Bow high, stern squatting

Discussion in 'Stability' started by Jolly Mon, Oct 19, 2019.

  1. Jolly Mon
    Joined: Jun 2019
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    Location: East Coast, USA

    Jolly Mon Junior Member

    I have a 1971 Morgan OI sloop. The bow is riding high and the stern is squatting. This boat has been a huge project over the last 8 years, and I recall removing an old water tank from under the V-berth which I elected not to replace. Now I am left with 90 gallons in two tanks in the engine room plus a 20 gph watermaker so just don’t need additional tankage.

    I cruise and live aboard this boat, and travel the ICW mostly with occasional coastal runs or trips to the Bahamas.

    Other than the visual of the boat squatting, when sleeping in the V-berth you can feel your head below your feet so much that you end up turning to put your head towards to bow. This makes for very close quarters for a couple.

    I’m planning to replace this weight at least temporarily with 50 lb bags of sakrete from Lowe’s. I can put 400 lbs under the V-berth in 8 - 50 lb bags. Then add or remove bags as necessary to fine tune the requirement.

    Any thoughts are appreciated.
     
    Last edited: Oct 20, 2019
  2. BlueBell
    Joined: May 2017
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    Location: Victoria BC Canada

    BlueBell Ahhhhh...

    Sounds like you need to move some weight forward or add it forward.
    How's your ground tackle arrangement?
    Need some beefing up?
    More chain?
    What about a windless?
    Move a tank forward?

    PS Be careful with terminology. Squat often refers to dynamic stern dropping due to making-way.
     
    Last edited: Oct 20, 2019
  3. Jolly Mon
    Joined: Jun 2019
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    Location: East Coast, USA

    Jolly Mon Junior Member

    Hi BlueBell,

    I’ve got all the anchor and chain I want. Manson supreme with all 3/8” G-4 chain. Also have a Lofrans windlass.

    thank you for your thoughts
     
  4. Mr Efficiency
    Joined: Oct 2010
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    Mr Efficiency Senior Member

    What is the displacement of the boat ? There must be a reason it isn't sitting on a level
     
  5. Ike
    Joined: Apr 2006
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    Location: Washington

    Ike Senior Member

    The reason is simple. He removed weight from the bow and added weight farther aft. He needs to either redistribute weight or add weight in the bow to bring it down.
     
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  6. fallguy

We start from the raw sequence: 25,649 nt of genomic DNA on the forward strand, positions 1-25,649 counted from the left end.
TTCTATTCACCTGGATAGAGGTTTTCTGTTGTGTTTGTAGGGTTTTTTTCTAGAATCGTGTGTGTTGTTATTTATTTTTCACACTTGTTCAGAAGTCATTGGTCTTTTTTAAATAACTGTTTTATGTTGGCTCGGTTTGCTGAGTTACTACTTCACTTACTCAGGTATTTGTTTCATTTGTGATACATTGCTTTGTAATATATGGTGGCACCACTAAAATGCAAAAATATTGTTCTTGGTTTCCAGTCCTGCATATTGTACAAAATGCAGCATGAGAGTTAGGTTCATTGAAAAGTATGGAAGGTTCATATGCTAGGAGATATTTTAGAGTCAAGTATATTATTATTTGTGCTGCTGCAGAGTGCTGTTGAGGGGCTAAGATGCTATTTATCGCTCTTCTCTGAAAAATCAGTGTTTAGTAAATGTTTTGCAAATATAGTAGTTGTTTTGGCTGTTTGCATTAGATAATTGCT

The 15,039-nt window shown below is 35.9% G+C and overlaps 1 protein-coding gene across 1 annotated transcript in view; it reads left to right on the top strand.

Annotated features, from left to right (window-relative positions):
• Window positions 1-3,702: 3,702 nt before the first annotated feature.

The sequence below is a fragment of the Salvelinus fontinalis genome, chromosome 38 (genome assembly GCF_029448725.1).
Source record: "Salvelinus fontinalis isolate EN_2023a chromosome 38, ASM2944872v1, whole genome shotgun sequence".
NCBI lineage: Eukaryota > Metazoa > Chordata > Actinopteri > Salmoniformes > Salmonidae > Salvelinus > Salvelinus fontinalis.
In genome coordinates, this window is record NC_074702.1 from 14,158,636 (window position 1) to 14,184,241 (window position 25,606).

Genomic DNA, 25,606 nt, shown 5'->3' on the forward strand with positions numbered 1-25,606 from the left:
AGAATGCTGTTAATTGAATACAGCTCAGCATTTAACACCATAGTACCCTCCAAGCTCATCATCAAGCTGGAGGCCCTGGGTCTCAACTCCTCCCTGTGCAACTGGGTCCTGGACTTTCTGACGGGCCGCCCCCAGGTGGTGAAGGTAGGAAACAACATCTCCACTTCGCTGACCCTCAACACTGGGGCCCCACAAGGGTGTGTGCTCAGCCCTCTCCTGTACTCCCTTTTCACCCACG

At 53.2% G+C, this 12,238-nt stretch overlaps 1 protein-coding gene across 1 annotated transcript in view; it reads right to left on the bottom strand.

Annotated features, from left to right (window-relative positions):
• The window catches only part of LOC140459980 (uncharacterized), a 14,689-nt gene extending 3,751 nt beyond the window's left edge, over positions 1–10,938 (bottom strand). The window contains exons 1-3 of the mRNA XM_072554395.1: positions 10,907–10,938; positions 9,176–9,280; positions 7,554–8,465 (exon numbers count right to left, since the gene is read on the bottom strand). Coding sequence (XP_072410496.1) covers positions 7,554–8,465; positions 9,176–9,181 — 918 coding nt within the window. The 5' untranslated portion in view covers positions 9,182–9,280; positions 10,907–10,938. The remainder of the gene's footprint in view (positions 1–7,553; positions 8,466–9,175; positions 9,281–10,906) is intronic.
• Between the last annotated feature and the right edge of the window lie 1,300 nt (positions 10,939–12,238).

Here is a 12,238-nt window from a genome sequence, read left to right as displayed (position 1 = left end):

Joined: Dec 2016
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    fallguy Senior Member

    I must mention that if you moved or added some 800 pounds to the stern or even 400 pounds to the stern; in order to restore the trim of the vessel; you need to double the add back.

    And in so doing, you will be lowering the boats waterline and increasing drag.

    Something as dynamic as a tank change of 40 or 80 or 90 or 110 gallons from forward to aft is no small thing.

    The best and only solution for the boat is to restore forward tanks.

    You know this and wanted someone here to bless the bad idea.

    Adding weight forward misses the obvious need to reduce weight aft.

    You are being a little cryptic about the weight change. Let's assume you took 90 gallons from forward to aft and you added a 20 gallon watermaker. Let's assume the tanks and watermaker weigh 50 pounds. You are telling us you have 110 gallons of water aft or call it 900 pounds of water and 50 gallons of gear. This would be 950 pounds aft.

    In order to fix this; you'd need 1900 pounds forward or 38 fifty pound sacks of concrete. Adding that much weight might be unsafe; so don't.

    And this is why you and the wife at say 400 pounds do nothing to affect the trim of the vessel.

    The problem with your plan is you have not subtracted the weight aft. In order to do so; you need to move the tanks.
     
  7. fallguy
    Joined: Dec 2016
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    fallguy Senior Member

    It is also important to recognize levers in this discussion.

    If you placed the water tanks in the stern nearer or closer to the vessels centerline; that must also ne factored.

    My first reply is missing that bit.

    To do math correctly; one must treat the weights as levers and consider the distances to the boats center of mass. It is 2 am here and I am dozing off. Perhaps someone can explain it further if you need or want it.